When most people think about "superfoods", they only consider the cultivated celebrities like goji berries, blueberries, wheat grass and other plants requiring care, attention & time. However, if you live near a woods with moist soil or a stream, you likely have unlimited access to one of Botanical Wonders of the World: Stinging Nettle (Urtica dioica).
Nettles are robust weeds that grow with vigor, even when harvested by heavy foraging. A nettle patch that has claimed a piece of ground will come back year after year for more nettle-y goodness. The spiny, stinging outer layer protects a tasty green with nutritional values that rival (& eclipse) other Health Food Kings like spinach and kale. Luckily, to eat nettles you do not have build the esophagus strength of a farmer from Dorset (which hosts an annual raw nettle eating competition). A light 5-minute steaming makes the nettle greens gentle and palatable, with a slightly rough texture and a nutty taste.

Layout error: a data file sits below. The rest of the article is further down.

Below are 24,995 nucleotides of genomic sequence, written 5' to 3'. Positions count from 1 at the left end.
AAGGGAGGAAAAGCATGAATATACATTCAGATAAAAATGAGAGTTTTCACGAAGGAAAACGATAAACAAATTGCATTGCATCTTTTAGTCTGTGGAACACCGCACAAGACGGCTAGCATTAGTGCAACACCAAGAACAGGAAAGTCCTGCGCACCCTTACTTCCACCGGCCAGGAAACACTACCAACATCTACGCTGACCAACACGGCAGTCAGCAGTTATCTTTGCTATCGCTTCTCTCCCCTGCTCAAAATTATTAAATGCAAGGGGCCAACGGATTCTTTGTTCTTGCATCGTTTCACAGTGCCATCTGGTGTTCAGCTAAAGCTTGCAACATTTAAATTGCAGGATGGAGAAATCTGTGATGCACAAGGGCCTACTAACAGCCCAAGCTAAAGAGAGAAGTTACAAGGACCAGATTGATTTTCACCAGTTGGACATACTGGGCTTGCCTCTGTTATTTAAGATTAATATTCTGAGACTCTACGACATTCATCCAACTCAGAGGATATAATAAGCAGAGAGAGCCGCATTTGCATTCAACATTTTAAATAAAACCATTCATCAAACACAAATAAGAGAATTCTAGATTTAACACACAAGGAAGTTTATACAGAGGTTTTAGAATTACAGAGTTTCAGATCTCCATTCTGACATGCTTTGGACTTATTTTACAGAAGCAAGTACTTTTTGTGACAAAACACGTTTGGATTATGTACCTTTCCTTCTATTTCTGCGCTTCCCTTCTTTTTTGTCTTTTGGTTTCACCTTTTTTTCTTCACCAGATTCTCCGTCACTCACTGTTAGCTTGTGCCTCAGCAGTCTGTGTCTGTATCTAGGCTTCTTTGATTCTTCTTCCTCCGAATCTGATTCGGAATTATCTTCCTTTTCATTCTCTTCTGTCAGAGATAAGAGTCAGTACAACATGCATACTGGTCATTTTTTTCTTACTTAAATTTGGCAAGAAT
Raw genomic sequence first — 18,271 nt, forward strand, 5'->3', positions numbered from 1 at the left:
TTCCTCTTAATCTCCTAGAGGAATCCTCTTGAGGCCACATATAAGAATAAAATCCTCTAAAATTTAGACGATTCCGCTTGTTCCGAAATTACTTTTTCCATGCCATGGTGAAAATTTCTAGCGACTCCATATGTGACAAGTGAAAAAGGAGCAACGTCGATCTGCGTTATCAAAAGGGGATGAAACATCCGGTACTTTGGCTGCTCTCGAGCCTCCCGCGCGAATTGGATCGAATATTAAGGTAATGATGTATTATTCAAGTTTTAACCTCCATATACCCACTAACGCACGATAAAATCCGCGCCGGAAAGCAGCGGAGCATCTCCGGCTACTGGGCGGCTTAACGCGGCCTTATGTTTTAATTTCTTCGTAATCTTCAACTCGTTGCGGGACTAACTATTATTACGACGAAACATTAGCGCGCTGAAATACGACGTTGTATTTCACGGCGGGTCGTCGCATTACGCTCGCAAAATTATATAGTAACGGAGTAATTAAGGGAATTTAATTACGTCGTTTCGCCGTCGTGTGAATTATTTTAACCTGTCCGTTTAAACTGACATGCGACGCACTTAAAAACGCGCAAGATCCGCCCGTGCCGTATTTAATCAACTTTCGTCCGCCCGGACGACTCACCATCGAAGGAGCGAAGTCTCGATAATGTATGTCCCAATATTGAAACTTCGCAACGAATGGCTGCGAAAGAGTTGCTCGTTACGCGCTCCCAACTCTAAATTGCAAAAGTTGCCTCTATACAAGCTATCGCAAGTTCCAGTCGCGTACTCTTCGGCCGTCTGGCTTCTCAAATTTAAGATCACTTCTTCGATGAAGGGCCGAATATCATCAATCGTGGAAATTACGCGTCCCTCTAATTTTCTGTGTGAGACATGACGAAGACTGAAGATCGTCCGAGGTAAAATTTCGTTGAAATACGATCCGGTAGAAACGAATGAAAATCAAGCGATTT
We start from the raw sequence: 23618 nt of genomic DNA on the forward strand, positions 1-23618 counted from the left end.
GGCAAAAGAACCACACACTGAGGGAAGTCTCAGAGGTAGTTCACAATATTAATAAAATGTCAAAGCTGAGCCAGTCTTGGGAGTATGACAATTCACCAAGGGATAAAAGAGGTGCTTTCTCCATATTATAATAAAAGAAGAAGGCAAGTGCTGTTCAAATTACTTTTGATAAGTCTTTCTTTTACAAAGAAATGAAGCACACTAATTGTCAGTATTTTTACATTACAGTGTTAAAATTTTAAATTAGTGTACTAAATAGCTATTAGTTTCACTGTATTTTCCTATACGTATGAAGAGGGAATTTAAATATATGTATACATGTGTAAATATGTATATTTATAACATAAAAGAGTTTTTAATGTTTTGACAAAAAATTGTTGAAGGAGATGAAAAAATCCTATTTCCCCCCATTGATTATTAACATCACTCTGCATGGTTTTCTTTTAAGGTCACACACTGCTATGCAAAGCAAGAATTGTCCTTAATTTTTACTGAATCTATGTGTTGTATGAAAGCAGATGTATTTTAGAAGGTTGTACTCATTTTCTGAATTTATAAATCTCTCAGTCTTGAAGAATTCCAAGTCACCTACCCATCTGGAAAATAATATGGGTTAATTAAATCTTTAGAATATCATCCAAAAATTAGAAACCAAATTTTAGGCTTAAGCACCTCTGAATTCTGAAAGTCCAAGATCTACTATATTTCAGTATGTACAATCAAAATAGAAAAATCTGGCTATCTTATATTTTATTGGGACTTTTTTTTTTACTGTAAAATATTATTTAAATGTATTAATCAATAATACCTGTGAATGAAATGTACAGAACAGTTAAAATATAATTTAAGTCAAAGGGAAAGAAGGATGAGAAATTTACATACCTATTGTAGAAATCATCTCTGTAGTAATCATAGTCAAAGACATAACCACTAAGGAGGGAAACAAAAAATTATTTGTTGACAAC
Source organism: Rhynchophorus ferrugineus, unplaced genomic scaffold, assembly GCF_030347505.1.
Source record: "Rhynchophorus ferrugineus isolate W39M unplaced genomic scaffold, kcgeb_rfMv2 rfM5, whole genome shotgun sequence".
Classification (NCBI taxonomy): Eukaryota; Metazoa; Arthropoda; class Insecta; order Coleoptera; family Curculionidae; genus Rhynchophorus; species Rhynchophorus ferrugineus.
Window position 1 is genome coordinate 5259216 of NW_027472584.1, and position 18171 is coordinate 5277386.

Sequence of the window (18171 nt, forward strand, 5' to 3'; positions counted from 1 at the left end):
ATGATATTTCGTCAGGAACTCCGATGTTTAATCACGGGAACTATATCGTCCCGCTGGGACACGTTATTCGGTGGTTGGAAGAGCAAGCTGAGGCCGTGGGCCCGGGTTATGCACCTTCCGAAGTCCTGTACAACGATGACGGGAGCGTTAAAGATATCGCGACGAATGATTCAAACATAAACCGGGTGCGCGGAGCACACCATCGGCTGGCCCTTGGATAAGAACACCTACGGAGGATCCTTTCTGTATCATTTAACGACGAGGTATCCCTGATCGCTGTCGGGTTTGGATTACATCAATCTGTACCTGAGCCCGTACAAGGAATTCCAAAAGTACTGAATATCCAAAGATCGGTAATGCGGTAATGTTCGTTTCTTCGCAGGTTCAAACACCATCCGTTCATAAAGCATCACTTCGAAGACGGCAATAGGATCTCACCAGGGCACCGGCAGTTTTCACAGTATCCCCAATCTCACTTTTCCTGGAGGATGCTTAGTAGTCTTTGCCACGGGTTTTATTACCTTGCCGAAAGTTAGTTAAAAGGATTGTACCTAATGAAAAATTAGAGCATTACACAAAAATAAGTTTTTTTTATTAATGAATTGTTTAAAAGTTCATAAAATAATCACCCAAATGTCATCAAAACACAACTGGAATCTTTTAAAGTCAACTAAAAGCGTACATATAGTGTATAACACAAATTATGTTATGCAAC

I like nettles because they have spunk, because I get to wander in the forest to collect them, and because they do not taste bitter like kale and some spinach varieties. However, their hairy cooked texture is not so delectable for me. Solution: Nettle Smoothies.
Step 1: A Question of Balance
In my experience, cooked nettles give a smoothie a nutty, earthy taste. You can enhance this flavor with ginger, raisins and other gathered wild edibles like common plantain. You can balance it by adding tart fruit like apples or raspberries and citrus juice. I go for both. I have yet to try a heavy raspberry batch, but they would be a good seasonal pair with the nettles in mid-June through July.
Ingredients (for roughly 1/3 gallon of smoothie):
- 1 quart or more of packed fresh nettles
- 1 apple
- 2 bananas (or 2-3 cups of raspberries if available)
- Ice and Water as needed
- Honey to taste (I stir it in after blending)
- Juice from 1 or 2 lemons/limes (depending on your citrusy pleasure)
- 1 tsp+ of ginger
- 2 cups of lightly packed plantain
- 1/2 cup of flax seed